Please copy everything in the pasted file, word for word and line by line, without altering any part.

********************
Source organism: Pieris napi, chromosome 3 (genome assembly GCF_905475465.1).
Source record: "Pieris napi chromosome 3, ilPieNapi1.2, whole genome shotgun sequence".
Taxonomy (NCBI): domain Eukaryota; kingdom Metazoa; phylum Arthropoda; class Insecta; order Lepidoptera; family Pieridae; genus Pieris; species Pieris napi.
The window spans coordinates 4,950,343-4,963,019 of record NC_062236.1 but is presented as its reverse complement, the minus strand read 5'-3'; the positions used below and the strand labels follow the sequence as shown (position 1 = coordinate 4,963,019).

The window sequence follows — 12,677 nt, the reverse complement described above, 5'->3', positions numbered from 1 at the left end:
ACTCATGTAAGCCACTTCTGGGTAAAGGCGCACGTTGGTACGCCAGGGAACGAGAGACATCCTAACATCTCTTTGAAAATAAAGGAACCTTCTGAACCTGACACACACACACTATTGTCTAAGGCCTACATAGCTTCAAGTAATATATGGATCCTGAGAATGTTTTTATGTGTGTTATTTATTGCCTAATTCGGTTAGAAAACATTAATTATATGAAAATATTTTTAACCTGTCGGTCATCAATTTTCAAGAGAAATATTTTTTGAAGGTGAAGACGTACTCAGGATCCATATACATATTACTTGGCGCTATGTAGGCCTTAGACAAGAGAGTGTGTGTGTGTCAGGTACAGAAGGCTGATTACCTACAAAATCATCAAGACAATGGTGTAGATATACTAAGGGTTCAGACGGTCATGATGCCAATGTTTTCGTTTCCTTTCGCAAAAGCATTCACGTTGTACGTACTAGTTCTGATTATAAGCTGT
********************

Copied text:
Source organism: Pieris napi, chromosome 3 (genome assembly GCF_905475465.1).
Source record: "Pieris napi chromosome 3, ilPieNapi1.2, whole genome shotgun sequence".
Taxonomy (NCBI): domain Eukaryota; kingdom Metazoa; phylum Arthropoda; class Insecta; order Lepidoptera; family Pieridae; genus Pieris; species Pieris napi.
The window spans coordinates 4,950,343-4,963,019 of record NC_062236.1 but is presented as its reverse complement, the minus strand read 5'-3'; the positions used below and the strand labels follow the sequence as shown (position 1 = coordinate 4,963,019).

The window sequence follows — 12,677 nt, the reverse complement described above, 5'->3', positions numbered from 1 at the left end:
ACTCATGTAAGCCACTTCTGGGTAAAGGCGCACGTTGGTACGCCAGGGAACGAGAGACATCCTAACATCTCTTTGAAAATAAAGGAACCTTCTGAACCTGACACACACACACTATTGTCTAAGGCCTACATAGCTTCAAGTAATATATGGATCCTGAGAATGTTTTTATGTGTGTTATTTATTGCCTAATTCGGTTAGAAAACATTAATTATATGAAAATATTTTTAACCTGTCGGTCATCAATTTTCAAGAGAAATATTTTTTGAAGGTGAAGACGTACTCAGGATCCATATACATATTACTTGGCGCTATGTAGGCCTTAGACAAGAGAGTGTGTGTGTGTCAGGTACAGAAGGCTGATTACCTACAAAATCATCAAGACAATGGTGTAGATATACTAAGGGTTCAGACGGTCATGATGCCAATGTTTTCGTTTCCTTTCGCAAAAGCATTCACGTTGTACGTACTAGTTCTGATTATAAGCTGT